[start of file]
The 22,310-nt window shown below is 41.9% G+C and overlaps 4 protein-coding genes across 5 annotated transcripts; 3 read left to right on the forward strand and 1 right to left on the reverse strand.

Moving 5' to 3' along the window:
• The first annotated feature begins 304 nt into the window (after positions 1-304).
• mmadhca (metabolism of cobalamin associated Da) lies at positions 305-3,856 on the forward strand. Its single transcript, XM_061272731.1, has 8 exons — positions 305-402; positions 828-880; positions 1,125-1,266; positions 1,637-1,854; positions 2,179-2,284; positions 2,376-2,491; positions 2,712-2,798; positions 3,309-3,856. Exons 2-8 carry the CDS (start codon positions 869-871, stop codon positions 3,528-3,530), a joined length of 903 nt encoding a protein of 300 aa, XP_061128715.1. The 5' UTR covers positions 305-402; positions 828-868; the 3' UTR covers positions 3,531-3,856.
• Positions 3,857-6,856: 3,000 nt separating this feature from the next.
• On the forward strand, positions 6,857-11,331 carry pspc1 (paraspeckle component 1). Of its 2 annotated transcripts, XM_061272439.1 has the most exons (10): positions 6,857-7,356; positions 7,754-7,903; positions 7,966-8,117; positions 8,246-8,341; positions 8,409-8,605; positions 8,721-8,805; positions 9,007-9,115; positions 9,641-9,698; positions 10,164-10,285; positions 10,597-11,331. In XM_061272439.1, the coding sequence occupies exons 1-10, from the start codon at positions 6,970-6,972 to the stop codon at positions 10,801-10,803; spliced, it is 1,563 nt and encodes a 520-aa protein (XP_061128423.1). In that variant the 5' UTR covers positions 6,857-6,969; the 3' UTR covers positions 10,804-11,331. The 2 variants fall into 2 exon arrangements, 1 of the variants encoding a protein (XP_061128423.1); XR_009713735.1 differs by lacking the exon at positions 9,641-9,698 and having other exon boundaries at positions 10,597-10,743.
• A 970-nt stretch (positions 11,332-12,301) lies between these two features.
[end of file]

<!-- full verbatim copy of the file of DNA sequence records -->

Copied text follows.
The 22,310-nt window shown below is 41.9% G+C and overlaps 4 protein-coding genes across 5 annotated transcripts; 3 read left to right on the forward strand and 1 right to left on the reverse strand.

Moving 5' to 3' along the window:
• The first annotated feature begins 304 nt into the window (after positions 1-304).
• mmadhca (metabolism of cobalamin associated Da) lies at positions 305-3,856 on the forward strand. Its single transcript, XM_061272731.1, has 8 exons — positions 305-402; positions 828-880; positions 1,125-1,266; positions 1,637-1,854; positions 2,179-2,284; positions 2,376-2,491; positions 2,712-2,798; positions 3,309-3,856. Exons 2-8 carry the CDS (start codon positions 869-871, stop codon positions 3,528-3,530), a joined length of 903 nt encoding a protein of 300 aa, XP_061128715.1. The 5' UTR covers positions 305-402; positions 828-868; the 3' UTR covers positions 3,531-3,856.
• Positions 3,857-6,856: 3,000 nt separating this feature from the next.
• On the forward strand, positions 6,857-11,331 carry pspc1 (paraspeckle component 1). Of its 2 annotated transcripts, XM_061272439.1 has the most exons (10): positions 6,857-7,356; positions 7,754-7,903; positions 7,966-8,117; positions 8,246-8,341; positions 8,409-8,605; positions 8,721-8,805; positions 9,007-9,115; positions 9,641-9,698; positions 10,164-10,285; positions 10,597-11,331. In XM_061272439.1, the coding sequence occupies exons 1-10, from the start codon at positions 6,970-6,972 to the stop codon at positions 10,801-10,803; spliced, it is 1,563 nt and encodes a 520-aa protein (XP_061128423.1). In that variant the 5' UTR covers positions 6,857-6,969; the 3' UTR covers positions 10,804-11,331. The 2 variants fall into 2 exon arrangements, 1 of the variants encoding a protein (XP_061128423.1); XR_009713735.1 differs by lacking the exon at positions 9,641-9,698 and having other exon boundaries at positions 10,597-10,743.
• A 970-nt stretch (positions 11,332-12,301) lies between these two features.